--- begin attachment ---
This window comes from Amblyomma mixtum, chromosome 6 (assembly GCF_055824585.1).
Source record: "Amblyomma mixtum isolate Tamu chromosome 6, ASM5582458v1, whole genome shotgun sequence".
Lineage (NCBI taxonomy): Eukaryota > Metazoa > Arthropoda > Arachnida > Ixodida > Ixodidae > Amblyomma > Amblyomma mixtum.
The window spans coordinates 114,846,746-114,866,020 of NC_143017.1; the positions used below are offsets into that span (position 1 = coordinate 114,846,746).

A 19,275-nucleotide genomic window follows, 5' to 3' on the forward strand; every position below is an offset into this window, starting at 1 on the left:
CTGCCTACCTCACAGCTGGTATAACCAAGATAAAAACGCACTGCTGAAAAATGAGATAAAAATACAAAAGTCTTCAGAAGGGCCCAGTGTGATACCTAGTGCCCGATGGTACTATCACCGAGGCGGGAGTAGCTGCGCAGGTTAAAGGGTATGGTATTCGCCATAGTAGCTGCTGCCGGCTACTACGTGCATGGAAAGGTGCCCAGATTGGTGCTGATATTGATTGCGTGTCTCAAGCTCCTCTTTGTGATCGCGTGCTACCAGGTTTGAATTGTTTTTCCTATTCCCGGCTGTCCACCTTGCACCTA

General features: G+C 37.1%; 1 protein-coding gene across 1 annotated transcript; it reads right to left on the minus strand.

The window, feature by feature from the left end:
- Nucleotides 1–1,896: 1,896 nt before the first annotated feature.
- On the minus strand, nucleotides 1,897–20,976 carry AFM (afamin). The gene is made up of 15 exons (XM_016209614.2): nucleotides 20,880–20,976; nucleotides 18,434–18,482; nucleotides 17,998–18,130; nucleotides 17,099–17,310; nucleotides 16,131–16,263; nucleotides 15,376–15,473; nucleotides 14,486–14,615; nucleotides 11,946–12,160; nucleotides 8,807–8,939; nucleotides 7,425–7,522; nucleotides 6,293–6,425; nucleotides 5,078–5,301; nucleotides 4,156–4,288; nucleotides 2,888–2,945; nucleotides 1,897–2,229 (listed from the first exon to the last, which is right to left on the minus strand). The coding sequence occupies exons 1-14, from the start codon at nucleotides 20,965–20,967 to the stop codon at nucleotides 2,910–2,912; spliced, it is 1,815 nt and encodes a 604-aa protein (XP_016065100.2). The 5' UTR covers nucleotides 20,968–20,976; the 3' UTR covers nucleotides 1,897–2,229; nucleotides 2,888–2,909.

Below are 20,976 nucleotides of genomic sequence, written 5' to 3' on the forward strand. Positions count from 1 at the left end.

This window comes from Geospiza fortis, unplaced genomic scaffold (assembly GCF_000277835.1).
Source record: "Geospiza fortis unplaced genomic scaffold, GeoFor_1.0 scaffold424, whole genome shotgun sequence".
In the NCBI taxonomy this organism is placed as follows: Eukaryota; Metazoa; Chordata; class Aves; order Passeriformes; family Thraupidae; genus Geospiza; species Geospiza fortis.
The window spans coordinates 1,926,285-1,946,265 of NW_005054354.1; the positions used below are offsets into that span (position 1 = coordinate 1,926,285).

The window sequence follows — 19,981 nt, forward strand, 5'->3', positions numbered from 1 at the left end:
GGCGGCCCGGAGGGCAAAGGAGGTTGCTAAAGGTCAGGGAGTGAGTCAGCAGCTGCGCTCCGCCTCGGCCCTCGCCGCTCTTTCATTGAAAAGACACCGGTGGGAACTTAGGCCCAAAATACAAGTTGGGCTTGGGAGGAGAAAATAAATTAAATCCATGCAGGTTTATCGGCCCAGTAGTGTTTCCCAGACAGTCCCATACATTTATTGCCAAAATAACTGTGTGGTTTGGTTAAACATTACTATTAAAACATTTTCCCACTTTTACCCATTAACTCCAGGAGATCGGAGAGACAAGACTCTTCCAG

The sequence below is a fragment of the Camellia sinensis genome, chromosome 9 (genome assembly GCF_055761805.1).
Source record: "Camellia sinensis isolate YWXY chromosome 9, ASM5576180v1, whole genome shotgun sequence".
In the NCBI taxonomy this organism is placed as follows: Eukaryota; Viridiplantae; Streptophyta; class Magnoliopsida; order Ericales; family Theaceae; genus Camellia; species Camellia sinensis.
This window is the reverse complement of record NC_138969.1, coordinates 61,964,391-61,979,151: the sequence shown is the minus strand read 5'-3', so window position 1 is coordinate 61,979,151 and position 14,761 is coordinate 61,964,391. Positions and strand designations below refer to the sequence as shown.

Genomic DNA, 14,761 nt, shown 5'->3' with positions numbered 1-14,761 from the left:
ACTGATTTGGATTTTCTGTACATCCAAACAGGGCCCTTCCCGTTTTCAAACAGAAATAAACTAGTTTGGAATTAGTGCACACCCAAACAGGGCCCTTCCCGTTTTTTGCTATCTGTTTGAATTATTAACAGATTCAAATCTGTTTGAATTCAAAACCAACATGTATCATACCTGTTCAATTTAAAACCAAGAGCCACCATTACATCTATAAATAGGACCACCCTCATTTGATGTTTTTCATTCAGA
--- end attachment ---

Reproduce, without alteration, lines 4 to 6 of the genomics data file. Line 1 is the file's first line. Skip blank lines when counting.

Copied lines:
The window spans coordinates 114,846,746-114,866,020 of NC_143017.1; the positions used below are offsets into that span (position 1 = coordinate 114,846,746).

A 19,275-nucleotide genomic window follows, 5' to 3' on the forward strand; every position below is an offset into this window, starting at 1 on the left:
CTGCCTACCTCACAGCTGGTATAACCAAGATAAAAACGCACTGCTGAAAAATGAGATAAAAATACAAAAGTCTTCAGAAGGGCCCAGTGTGATACCTAGTGCCCGATGGTACTATCACCGAGGCGGGAGTAGCTGCGCAGGTTAAAGGGTATGGTATTCGCCATAGTAGCTGCTGCCGGCTACTACGTGCATGGAAAGGTGCCCAGATTGGTGCTGATATTGATTGCGTGTCTCAAGCTCCTCTTTGTGATCGCGTGCTACCAGGTTTGAATTGTTTTTCCTATTCCCGGCTGTCCACCTTGCACCTA